The same goes for “Long Gone”, a handsomely-presented take on Bruce Weber’s 1988 doc Let’s Get Lost that offers one great broader joke (what if Chet Baker ended up becoming a hit in an obscure totalitarian Eastern European country, his jazz music used to facilitate war crimes?) and little else. Music mockumentaries are nothing new — hell, Spinal Tap kicked off the whole genre 30 years ago now — and “Long Gone” doesn’t do much beyond giving Armisen a chance to play his patented clueless dweeb, this time behind a mustache, leather jacket, and guitar. Documentary Now!‘s least effective episodes are rarely ever complete duds, but they usually have the conceptual heft of your average Portlandia episode.
In Good Company: Despite these mild hiccups, this season also delivers Documentary Now!‘s funniest, most rewatchable episode of the series yet in “Co-op: Original Cast Album”. A pitch-perfect parody of Pennebaker’s documentary about the cast recording of Company, “Co-op” is a giddy celebration of the egos and excesses of Broadway personalities, the overwhelming patter of Sondheim musicals, and the grainy, fuzzy vibrance of ’70s docs in equal measure. Written by Meyers and John Mulaney, “Co-op” is breathlessly addictive, as its cast of disheveled ’70s personalities belt their way through one impeccable Sondheim parody after another. From Richard Kind‘s literally breathless patter song about tipping your doorman, to Hamilton star Renee Elise Goldberry struggling to follow playwright Simon Sawyer’s (Mulaney) note to rhyme “tuned” with “ruined”, to Paula Pell as an Elaine Stritch-like battleaxe grinding through hours of takes to get her wish song right, don’t be surprised if the actual cast album of this episode ends up becoming a cult hit.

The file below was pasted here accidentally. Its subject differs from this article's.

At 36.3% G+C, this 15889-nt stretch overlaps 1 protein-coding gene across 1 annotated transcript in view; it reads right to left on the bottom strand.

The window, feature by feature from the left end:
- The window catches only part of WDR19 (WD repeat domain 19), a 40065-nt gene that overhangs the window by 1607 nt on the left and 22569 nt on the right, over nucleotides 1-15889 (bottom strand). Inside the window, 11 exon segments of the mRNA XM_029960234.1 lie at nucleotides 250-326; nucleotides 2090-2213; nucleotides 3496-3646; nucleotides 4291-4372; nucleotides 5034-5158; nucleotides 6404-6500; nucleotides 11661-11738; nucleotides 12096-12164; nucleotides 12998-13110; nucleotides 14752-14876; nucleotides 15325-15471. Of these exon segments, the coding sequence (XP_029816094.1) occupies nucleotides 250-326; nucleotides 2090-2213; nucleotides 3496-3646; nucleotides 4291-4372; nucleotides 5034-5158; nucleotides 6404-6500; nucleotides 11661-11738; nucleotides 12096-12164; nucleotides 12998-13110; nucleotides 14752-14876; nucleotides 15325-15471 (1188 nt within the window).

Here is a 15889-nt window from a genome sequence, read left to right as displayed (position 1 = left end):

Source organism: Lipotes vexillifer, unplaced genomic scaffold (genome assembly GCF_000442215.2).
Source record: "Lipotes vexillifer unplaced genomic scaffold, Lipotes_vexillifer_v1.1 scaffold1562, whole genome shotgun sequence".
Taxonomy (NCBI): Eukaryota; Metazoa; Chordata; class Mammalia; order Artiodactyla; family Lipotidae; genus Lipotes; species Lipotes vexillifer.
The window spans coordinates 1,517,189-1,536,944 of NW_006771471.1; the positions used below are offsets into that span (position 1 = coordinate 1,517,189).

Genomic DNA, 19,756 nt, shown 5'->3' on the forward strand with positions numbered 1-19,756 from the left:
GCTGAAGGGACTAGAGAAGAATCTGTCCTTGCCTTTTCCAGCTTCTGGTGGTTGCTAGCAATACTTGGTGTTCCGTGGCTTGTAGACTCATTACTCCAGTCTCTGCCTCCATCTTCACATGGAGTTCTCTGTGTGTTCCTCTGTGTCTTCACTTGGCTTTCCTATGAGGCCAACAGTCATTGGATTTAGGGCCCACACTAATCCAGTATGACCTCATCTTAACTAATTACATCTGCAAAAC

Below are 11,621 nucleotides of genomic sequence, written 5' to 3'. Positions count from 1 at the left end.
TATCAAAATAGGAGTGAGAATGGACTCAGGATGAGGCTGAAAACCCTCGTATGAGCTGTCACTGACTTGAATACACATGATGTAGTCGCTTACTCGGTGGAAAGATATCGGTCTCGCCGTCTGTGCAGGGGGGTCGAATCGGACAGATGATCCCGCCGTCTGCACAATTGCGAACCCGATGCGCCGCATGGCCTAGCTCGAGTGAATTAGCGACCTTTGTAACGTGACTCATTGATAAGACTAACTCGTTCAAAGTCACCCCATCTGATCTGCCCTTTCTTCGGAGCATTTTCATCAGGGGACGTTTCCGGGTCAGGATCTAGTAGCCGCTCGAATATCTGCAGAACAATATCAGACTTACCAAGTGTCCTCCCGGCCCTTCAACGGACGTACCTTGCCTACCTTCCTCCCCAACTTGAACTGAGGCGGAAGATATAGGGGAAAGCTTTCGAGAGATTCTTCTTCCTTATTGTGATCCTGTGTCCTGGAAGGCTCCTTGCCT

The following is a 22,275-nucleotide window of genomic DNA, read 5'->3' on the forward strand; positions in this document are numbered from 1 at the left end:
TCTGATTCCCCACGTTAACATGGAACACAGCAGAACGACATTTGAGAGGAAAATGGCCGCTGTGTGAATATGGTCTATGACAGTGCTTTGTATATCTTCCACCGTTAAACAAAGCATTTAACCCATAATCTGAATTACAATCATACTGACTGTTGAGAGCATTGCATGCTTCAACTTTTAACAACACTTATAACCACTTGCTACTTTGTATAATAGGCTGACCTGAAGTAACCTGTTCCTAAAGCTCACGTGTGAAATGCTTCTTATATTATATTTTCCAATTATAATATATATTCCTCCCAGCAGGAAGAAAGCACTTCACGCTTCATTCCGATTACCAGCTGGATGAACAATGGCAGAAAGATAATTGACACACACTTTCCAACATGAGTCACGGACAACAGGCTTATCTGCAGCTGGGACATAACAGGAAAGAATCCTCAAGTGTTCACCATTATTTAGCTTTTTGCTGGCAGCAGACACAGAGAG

In so many ways, “Co-op” is the perfect Documentary Now! episode; it functions uproariously on its own as a great half hour of comedy, but endlessly rewards those who are familiar with the source material and the world it’s exploring. Plus, just try to get “brown and the beige and the brown and the beige and the brown” out of your head after watching it.
The Verdict: Whether lampooning big-budget portraits of prominent figures, or the sheepish self-importance of the one-man doc, Documentary Now!’s obsession with recreating the aesthetics and affects of its subjects continues to impress. Season three has its ups and downs, but even its lesser entries are still amusingly idiosyncratic explorations of their source material. The show’s crop of documentaries grows increasingly more obscure — casual doc fans may only be familiar with the melodramatic true-crime rhythms of Wild Wild Country — but that’s the beauty of the show. For Documentary Now!‘s finest hours (“Co-op” and “Waiting for the Artist” included), the material is fresh and accessible enough that you all but feel you’ve seen the original doc anyway.
Where’s It Playing? Documentary Now! sits you down for more pitch-perfect documentary sendups on IFC starting February 20th.